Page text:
Just verify the resource consumption.
 
G

Gloops

Gloops wrote, on 06/06/2013 16:38 :
Ixtreme wrote, on 06/06/2013 16:20 :

Hello,

These are subforms.
The subforms have an advantage : they already existed in version 97 :)

On more recent versions, you also have controls that present a
collection of tabs, functionally exactly what you want to do, even if
the aspect is a little different.
I think I forgot the name of that type of control, but the picture on
the toolbar should help you find it ...

--
 
A

Access Developer

I'm cautious about designing and implementing a particular solution based on
an assumption of efficiency -- either approach will work, but I'd think
testing would be needed to determine if either approach was more efficient
than the other, and whether the difference in efficiency is enough to
matter.

Remember the hype about creating "lightweight" forms with no module because
they would load faster? The then-editor of Access Advisor tested a form with
no module and the same form with the largest module possible, and found the
"lightweight" form did load faster, by a massive 15 milliseconds (not
discernable to someone sitting at the keyboard waiting for the form to
open). Several "highly knowledgeable Access gurus" were very embarrassed --
they had drunk the Redmond Kool-Aid without verifying the claims and had
been strongly suggesting lightweight forms.

--
Larry Linson
Microsoft Office Access MVP
Co-Author, Microsoft Access Small Business Solutions, Wiley 2010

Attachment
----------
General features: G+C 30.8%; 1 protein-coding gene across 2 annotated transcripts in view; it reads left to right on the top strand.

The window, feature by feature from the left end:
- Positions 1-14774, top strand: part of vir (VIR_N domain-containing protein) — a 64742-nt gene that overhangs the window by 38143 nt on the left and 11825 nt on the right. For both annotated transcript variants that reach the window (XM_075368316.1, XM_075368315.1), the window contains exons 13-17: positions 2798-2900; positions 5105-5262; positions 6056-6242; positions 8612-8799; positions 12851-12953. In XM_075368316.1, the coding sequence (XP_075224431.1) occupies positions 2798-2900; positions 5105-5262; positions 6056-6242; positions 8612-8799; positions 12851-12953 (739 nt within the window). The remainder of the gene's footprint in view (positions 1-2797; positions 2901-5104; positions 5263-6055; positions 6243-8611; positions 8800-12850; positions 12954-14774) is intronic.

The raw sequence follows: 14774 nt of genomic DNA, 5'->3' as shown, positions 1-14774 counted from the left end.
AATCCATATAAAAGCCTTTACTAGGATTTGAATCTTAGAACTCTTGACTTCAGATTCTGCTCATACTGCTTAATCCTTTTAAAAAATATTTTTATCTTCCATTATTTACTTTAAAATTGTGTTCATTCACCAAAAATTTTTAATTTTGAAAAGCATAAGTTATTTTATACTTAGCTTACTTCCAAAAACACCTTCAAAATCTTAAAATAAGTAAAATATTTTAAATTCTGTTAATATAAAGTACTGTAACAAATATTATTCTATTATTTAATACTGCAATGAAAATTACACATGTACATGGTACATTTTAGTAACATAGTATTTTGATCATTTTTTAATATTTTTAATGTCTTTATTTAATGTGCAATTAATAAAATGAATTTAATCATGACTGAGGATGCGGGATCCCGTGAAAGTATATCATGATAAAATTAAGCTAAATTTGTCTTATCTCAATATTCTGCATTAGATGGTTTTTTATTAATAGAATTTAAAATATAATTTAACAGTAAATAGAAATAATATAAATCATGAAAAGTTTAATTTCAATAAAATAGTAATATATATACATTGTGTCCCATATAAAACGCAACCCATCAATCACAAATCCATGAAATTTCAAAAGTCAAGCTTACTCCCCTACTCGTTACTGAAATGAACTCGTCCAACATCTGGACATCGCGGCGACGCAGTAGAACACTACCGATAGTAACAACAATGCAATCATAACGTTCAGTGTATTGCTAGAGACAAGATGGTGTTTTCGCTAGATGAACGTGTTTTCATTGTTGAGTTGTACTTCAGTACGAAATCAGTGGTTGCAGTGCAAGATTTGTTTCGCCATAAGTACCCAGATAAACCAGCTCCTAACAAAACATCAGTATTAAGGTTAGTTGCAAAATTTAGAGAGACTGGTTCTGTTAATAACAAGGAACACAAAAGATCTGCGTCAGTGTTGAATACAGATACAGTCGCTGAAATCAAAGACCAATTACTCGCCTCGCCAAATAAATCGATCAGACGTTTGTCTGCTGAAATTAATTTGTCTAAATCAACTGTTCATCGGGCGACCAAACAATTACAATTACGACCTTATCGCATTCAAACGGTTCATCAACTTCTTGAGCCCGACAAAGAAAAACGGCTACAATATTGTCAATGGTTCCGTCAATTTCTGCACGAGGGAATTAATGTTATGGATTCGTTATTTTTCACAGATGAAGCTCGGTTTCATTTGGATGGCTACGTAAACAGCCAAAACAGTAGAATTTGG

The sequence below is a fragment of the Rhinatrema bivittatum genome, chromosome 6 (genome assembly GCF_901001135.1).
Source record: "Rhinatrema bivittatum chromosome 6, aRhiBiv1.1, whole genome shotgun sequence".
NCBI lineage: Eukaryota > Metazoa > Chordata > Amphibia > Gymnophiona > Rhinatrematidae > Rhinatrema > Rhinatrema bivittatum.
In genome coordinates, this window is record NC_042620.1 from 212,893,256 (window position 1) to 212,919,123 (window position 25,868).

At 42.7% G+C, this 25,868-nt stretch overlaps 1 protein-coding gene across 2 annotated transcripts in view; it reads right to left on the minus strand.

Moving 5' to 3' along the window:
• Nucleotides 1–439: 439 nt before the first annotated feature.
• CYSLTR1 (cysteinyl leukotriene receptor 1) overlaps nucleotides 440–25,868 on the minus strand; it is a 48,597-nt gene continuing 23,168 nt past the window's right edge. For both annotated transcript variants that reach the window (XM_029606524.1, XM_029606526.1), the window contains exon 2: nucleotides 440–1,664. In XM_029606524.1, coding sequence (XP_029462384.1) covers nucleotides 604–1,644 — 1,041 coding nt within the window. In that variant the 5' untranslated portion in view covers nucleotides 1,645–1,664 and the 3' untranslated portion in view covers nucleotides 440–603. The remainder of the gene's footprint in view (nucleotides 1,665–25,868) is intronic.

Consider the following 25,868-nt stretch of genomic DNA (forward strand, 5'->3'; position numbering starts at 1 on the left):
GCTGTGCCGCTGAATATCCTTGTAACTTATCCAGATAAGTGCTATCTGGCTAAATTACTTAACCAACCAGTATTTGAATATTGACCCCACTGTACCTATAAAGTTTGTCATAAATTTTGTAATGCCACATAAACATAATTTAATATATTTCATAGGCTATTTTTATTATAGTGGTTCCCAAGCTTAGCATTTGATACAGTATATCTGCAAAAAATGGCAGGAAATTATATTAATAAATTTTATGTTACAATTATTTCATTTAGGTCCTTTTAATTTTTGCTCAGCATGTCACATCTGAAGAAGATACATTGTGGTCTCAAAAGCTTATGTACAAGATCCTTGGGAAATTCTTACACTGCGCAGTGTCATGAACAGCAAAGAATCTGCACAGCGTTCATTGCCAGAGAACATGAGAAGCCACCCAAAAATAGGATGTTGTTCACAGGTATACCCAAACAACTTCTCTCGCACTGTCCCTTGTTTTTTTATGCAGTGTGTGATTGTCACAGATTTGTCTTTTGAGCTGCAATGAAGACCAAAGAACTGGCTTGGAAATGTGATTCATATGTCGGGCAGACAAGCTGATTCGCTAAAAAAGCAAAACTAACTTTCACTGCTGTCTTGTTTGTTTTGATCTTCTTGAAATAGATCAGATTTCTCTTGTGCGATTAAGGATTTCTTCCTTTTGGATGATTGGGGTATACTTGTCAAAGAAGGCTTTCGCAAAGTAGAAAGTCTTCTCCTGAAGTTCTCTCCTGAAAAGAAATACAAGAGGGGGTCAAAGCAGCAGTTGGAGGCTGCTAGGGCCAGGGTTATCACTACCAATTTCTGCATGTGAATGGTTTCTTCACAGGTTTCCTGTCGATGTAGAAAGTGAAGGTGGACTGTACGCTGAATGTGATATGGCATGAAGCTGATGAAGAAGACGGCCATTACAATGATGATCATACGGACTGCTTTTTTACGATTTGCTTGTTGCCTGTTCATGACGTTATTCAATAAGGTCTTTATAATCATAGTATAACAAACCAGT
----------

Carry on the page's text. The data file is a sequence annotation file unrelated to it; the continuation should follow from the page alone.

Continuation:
Access Developer a écrit, le 06/06/2013 18:20 :
Yes, on the right side you place a Subform Control and in code on the
Click
event of each Command Button, you use VBA code or a Macro to change the
Source Object property of the Subform Control (and the Link Child Fields
and
Link Master Fields, if needed).
It can be easier to create a (hidden) subform for each part, and make it
visible when clicking on the relevant button.

Just verify the resource consumption.
 
G

Gloops

So, if you prefer, do spend a lot of time to develop a unique sub-form
that will be populated dynamically when clicking on a button. You will
spend much more time than by providing a sub-form by type of treatment,
but, maybe, you will gain somewhat in loading time ...

If you do develop both solutions, please report the results in terms of
difference of efficiency.
_______________________________________________
Access Developer wrote, on 08th June 2013 08:00 :